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Clinical Investigations: SLEEP |

Effect of Nasal-Valve Dilation on Obstructive Sleep Apnea*

Bernd Schönhofer, MD, PhD; Karl A. Franklin, MD, PhD, FCCP; Heike Brünig, MD; Heiko Wehde, MD; Dieter Köhler, MD, PhD, FCCP
Author and Funding Information

*From Krankenhaus Kloster Grafschaft (Drs. Schönhofer, Brünig, Wehde, and Köhler), Zentrum für Pneumologie, Beatmungs - und Schlafmedizin, Schmallenberg-Grafschaft, Germany; and Department of Respiratory Medicine (Dr. Franklin), University Hospital, Umeå, Sweden.

Correspondence to: Bernd Schönhofer, MD, PhD, Krankenhaus Kloster Grafschaft, Zentrum für Pneumologie, Beatmungs- und Schlafmedizin, D-57392 Schmallenberg-Grafschaft, Germany; e-mail: Bernd.Schoenhofer@t-online.de



Chest. 2000;118(3):587-590. doi:10.1378/chest.118.3.587
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Objective: Nasal-valve dilation reduces nasal resistance and increases air flow. It is possible that this mechanism prevents hypopharyngeal collapse and sleep apneas. We investigated the effect of a plastic device (Nozovent; Prevancure AB; Västra Frölunda, Sweden)—which dilates the nasal valve—on patients with obstructive sleep apnea (OSA).

Design: Prospective interventional study.

Subjects: Twenty-six consecutive patients with OSA were included (22 men; mean ± SD age, 54.8 ± 11.3 years; respiratory disturbance index [RDI], 34.4 ± 18.5 events/h; body mass index, 31.6 ± 5.7 kg/m2).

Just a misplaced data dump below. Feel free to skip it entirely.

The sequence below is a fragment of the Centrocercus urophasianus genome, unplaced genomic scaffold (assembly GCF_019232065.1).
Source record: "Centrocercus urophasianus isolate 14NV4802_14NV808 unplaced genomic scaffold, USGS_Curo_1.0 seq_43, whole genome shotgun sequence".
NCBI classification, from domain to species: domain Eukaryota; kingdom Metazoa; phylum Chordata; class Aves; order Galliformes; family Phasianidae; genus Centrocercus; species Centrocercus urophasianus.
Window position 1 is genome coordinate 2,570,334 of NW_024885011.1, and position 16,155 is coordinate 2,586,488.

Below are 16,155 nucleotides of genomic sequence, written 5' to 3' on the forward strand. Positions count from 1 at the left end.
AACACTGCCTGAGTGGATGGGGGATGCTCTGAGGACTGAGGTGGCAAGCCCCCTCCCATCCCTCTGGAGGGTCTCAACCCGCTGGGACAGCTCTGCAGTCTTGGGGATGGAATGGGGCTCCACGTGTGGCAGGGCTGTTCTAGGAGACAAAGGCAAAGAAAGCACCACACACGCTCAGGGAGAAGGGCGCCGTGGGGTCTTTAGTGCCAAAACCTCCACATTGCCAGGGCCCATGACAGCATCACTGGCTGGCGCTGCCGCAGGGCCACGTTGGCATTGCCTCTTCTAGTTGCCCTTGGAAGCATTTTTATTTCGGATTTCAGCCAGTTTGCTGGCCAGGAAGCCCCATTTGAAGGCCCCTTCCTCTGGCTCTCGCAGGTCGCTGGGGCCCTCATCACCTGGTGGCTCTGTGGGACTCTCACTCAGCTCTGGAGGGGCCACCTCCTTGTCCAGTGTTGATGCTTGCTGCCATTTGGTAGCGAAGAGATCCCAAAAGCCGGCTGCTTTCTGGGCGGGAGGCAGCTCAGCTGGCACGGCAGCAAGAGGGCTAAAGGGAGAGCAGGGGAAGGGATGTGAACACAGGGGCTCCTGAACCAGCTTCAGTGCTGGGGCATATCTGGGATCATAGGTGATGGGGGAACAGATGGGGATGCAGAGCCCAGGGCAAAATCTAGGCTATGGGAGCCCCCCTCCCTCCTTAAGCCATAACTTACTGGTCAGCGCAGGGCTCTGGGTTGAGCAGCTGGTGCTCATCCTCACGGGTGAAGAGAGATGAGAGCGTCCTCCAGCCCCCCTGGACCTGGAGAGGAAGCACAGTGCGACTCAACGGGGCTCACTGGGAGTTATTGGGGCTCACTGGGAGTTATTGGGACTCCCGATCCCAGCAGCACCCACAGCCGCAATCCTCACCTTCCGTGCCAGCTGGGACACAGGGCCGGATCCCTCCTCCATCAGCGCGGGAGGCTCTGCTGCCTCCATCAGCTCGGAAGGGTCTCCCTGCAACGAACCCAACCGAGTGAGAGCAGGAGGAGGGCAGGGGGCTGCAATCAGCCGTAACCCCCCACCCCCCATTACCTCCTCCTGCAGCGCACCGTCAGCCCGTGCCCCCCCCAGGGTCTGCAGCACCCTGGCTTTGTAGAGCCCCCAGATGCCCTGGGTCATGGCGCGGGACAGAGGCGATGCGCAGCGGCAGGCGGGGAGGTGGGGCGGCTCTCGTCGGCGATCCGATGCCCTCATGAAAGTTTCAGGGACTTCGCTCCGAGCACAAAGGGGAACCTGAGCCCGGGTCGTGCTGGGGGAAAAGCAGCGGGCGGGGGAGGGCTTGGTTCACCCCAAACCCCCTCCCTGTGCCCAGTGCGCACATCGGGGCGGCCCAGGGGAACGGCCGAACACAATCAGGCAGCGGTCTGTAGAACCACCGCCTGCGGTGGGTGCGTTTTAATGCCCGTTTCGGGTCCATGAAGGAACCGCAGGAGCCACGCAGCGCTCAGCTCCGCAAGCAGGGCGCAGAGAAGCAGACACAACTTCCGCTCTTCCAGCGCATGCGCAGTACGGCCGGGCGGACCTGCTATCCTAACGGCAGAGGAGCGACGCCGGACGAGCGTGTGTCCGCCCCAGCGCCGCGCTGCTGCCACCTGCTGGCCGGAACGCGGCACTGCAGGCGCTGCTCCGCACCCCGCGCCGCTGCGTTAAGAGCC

Intervention: The nasal dilator was inserted during sleep into the nares and fitted to exert a dilating force on the nasal valves by means of its elasticity.

Measurements: Polysomnographic studies were performed before and after 1 month of treatment. A responder is defined as one with a reduction in RDI to < 50% of the baseline value and RDI of≤ 10 events/h during treatment.

Results: Five patients dropped out. As a result, only 21 patients were analyzed. Four patients responded, and 17 patients were nonresponders. In the whole population, neither the mean values for respiration during sleep nor sleep staging changed significantly with the device.

Conclusions: The investigated nasal dilator had no effect on sleep-related breathing disorders in patients with moderate to severe OSA. The reduction in nasal resistance does not prevent hypopharyngeal obstruction.

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